In fact, the Madras High Court in two judgments namely, CIT vs. R.K.K.R. Steels (P) Ltd. (2002) 178 CTR (Mad) 172 : (2002) 258 ITR 306 (Mad) and M. Subramaniam Bros. vs. CIT (2001) 170 CTR (Mad) 527 : (2001) 250 ITR 769 (Mad) has chosen to consider a similar issue. The Madras High Court in the case of CIT vs. R.K.K.R. Steels (P) Ltd. (supra) has chosen to refer to its earlier decision in (2001) 170 CTR (Mad) 527 : (2001) 250 ITR 769 (Mad) (supra). After referring the Madras High Court has chosen to hold as under : “It was canvassed for the assessee before the Tribunal that the fact that Rajiv Rai was the son of the director of the company should not be held against him and the expenditure incurred on his training was in fact, an expenditure which was to the benefit of the company as he subsequently became a director. If this logic were to be accepted, in every family owned business, all the expenditure incurred in bringing up the children who may later on be given a role in the business as partners or directors could be claimed as business expenditure incurred in training the prospective employees and directors of the business. The expenditure permissible for deduction is expenditure that is wholly and exclusively laid out for the purposes of the business. The expenditure which a father incurs out of his natural love and affection for his children in meeting the cost of their education cannot become a business expenditure merely because he is also the owner or a director of a business in which the son or daughter subsequently takes part.” We are in agreement with the views expressed by the Madras High Court. The Revenue is also supported by the judgment of the Bombay High Court in the case of CIT vs. Hindustan Hosiery Industries (1994) 209 ITR 383 (Bom). The Bombay High Court in similar circumstances has ruled that there exists no nexus between expenditure and business of assessee and the expenditure incurred. In the light of the case laws available on record and in the light of the given circumstances, we are of the view that the assessee has failed to make out a case for the purpose of deduction in terms of s. 37 of the Act. The questions of law as referred to us are answered against the assessee and in favour of the Revenue. Ordered accordingly. No costs.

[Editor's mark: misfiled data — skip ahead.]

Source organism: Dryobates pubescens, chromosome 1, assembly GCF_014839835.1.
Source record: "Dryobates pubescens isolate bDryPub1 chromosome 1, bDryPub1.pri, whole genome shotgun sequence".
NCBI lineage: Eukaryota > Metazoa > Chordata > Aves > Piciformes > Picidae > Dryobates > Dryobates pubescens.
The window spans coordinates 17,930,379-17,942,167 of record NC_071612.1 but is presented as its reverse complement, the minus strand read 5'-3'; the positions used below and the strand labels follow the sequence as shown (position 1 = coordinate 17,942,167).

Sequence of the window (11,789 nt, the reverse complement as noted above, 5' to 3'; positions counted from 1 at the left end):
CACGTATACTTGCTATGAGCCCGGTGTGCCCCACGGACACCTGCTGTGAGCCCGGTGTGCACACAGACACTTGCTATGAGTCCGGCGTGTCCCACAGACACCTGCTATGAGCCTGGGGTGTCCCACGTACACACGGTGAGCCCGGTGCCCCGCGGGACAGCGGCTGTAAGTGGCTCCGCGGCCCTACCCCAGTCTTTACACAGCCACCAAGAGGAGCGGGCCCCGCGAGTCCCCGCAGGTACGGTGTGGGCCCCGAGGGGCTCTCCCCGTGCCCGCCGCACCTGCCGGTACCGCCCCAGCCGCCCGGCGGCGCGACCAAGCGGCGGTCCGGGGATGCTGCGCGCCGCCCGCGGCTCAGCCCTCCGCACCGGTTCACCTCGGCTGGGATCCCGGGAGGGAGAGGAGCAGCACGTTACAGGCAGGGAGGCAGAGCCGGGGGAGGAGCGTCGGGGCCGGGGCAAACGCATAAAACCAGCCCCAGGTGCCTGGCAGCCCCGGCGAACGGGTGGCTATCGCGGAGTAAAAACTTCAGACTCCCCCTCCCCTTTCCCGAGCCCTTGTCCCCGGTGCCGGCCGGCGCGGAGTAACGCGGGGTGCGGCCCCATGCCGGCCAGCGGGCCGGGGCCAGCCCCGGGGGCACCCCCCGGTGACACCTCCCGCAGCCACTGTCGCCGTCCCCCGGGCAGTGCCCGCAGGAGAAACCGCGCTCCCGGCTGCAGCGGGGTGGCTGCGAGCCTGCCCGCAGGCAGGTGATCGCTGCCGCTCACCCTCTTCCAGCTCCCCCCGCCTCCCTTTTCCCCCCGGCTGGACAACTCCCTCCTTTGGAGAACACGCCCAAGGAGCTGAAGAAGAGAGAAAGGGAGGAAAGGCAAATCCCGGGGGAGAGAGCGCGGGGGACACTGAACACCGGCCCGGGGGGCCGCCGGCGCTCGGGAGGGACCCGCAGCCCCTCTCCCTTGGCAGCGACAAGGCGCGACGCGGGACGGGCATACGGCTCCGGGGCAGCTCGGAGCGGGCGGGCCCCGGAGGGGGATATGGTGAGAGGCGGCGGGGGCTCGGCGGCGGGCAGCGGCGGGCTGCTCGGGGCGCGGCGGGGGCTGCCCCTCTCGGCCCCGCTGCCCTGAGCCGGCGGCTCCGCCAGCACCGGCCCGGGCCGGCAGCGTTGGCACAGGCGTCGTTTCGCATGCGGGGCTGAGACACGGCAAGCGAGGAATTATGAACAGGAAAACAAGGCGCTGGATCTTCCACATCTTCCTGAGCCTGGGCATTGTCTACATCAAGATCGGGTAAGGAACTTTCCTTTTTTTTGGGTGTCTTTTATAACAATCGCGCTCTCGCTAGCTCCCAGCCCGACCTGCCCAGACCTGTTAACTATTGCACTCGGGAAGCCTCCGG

[Citation : 286 ITR 378]